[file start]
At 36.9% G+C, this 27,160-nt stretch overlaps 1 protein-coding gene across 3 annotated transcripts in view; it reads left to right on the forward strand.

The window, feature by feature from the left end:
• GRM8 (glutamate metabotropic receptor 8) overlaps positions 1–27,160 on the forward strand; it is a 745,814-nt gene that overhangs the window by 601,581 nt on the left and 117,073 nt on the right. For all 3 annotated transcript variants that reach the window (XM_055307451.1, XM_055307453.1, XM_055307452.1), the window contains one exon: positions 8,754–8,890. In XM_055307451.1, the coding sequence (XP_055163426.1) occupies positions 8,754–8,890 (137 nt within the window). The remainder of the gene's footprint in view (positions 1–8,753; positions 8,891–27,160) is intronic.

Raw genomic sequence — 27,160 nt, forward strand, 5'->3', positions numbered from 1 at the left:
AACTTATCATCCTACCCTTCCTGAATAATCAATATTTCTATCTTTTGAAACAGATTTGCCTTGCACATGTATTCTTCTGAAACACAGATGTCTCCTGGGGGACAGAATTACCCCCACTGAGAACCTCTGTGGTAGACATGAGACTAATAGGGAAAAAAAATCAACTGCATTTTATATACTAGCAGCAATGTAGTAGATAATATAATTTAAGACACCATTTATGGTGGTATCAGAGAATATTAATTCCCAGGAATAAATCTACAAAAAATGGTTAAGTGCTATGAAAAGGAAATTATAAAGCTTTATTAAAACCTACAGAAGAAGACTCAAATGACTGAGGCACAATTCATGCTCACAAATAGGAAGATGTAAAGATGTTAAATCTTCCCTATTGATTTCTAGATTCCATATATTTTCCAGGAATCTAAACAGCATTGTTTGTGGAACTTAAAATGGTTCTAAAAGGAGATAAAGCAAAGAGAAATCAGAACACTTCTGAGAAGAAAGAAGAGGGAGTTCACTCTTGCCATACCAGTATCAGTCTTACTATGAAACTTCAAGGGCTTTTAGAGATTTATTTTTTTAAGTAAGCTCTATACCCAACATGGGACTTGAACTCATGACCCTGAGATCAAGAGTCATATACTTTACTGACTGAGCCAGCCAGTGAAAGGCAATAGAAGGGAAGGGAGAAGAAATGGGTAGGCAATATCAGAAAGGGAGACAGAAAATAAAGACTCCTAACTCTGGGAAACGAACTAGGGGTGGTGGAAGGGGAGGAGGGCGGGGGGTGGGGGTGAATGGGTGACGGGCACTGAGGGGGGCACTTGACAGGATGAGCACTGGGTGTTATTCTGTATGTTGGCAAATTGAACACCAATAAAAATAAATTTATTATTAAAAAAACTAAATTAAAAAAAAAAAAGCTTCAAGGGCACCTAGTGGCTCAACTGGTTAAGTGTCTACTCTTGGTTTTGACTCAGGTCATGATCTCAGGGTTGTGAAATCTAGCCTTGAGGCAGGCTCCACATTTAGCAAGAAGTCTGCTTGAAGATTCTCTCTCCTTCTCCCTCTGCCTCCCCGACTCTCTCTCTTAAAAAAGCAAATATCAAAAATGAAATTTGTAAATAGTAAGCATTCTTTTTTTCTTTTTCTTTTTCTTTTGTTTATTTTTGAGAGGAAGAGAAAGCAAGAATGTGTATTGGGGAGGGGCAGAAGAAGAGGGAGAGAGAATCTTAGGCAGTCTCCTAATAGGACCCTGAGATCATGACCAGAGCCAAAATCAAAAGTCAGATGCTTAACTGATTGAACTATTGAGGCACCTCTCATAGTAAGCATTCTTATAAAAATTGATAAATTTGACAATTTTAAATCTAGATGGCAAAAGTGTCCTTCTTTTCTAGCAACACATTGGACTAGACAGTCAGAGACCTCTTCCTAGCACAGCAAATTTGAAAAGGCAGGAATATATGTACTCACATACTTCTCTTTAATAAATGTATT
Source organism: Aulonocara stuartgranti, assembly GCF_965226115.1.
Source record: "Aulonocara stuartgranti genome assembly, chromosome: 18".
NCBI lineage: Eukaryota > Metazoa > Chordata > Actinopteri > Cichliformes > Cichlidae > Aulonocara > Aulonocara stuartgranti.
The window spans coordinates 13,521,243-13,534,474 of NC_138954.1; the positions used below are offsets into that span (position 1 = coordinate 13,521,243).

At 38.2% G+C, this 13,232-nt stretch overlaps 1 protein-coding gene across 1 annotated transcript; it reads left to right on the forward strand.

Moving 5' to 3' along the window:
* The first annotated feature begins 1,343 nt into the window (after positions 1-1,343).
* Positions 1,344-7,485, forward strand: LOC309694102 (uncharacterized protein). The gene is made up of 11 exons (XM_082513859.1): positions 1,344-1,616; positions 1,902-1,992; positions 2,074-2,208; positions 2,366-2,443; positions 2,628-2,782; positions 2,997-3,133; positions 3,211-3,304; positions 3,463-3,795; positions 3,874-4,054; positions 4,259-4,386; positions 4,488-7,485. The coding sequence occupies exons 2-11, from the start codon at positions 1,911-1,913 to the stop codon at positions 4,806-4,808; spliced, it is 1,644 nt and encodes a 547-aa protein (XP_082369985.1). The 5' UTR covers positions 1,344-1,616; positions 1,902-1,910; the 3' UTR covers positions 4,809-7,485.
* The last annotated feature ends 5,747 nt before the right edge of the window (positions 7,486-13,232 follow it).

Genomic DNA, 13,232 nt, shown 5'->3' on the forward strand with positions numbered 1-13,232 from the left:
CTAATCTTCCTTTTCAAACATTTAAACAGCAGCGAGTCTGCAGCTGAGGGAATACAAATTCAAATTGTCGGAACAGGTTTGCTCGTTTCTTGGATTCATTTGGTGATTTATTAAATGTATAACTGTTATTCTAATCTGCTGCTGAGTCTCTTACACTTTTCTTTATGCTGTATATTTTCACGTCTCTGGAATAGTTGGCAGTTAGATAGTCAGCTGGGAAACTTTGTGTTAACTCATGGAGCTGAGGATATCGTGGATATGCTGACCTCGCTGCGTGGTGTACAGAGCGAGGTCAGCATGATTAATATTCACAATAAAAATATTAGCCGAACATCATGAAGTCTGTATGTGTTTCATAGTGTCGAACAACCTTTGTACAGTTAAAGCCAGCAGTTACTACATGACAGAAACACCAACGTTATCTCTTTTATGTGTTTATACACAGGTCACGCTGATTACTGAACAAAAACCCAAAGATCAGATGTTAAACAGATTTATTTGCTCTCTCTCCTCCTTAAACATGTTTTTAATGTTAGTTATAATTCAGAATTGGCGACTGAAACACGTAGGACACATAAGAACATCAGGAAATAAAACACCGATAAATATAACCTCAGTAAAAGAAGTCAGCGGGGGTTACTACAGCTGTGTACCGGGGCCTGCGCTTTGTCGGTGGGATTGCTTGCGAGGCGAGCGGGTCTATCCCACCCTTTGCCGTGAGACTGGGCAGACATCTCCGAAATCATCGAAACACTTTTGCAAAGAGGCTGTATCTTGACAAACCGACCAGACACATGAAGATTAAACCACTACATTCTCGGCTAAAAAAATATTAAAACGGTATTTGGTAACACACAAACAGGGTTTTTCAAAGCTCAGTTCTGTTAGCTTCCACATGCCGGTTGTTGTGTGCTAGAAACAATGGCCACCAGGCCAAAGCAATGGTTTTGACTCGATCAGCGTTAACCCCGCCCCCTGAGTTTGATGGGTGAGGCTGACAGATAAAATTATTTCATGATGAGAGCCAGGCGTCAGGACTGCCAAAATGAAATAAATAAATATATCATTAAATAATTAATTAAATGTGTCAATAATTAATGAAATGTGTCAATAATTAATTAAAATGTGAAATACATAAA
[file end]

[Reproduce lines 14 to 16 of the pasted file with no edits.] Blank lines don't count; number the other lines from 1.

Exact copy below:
* The last annotated feature ends 5,747 nt before the right edge of the window (positions 7,486-13,232 follow it).

Genomic DNA, 13,232 nt, shown 5'->3' on the forward strand with positions numbered 1-13,232 from the left:
CTAATCTTCCTTTTCAAACATTTAAACAGCAGCGAGTCTGCAGCTGAGGGAATACAAATTCAAATTGTCGGAACAGGTTTGCTCGTTTCTTGGATTCATTTGGTGATTTATTAAATGTATAACTGTTATTCTAATCTGCTGCTGAGTCTCTTACACTTTTCTTTATGCTGTATATTTTCACGTCTCTGGAATAGTTGGCAGTTAGATAGTCAGCTGGGAAACTTTGTGTTAACTCATGGAGCTGAGGATATCGTGGATATGCTGACCTCGCTGCGTGGTGTACAGAGCGAGGTCAGCATGATTAATATTCACAATAAAAATATTAGCCGAACATCATGAAGTCTGTATGTGTTTCATAGTGTCGAACAACCTTTGTACAGTTAAAGCCAGCAGTTACTACATGACAGAAACACCAACGTTATCTCTTTTATGTGTTTATACACAGGTCACGCTGATTACTGAACAAAAACCCAAAGATCAGATGTTAAACAGATTTATTTGCTCTCTCTCCTCCTTAAACATGTTTTTAATGTTAGTTATAATTCAGAATTGGCGACTGAAACACGTAGGACACATAAGAACATCAGGAAATAAAACACCGATAAATATAACCTCAGTAAAAGAAGTCAGCGGGGGTTACTACAGCTGTGTACCGGGGCCTGCGCTTTGTCGGTGGGATTGCTTGCGAGGCGAGCGGGTCTATCCCACCCTTTGCCGTGAGACTGGGCAGACATCTCCGAAATCATCGAAACACTTTTGCAAAGAGGCTGTATCTTGACAAACCGACCAGACACATGAAGATTAAACCACTACATTCTCGGCTAAAAAAATATTAAAACGGTATTTGGTAACACACAAACAGGGTTTTTCAAAGCTCAGTTCTGTTAGCTTCCACATGCCGGTTGTTGTGTGCTAGAAACAATGGCCACCAGGCCAAAGCAATGGTTTTGACTCGATCAGCGTTAACCCCGCCCCCTGAGTTTGATGGGTGAGGCTGACAGATAAAATTATTTCATGATGAGAGCCAGGCGTCAGGACTGCCAAAATGAAATAAATAAATATATCATTAAATAATTAATTAAATGTGTCAATAATTAATGAAATGTGTCAATAATTAATTAAAATGTGAAATACATAAA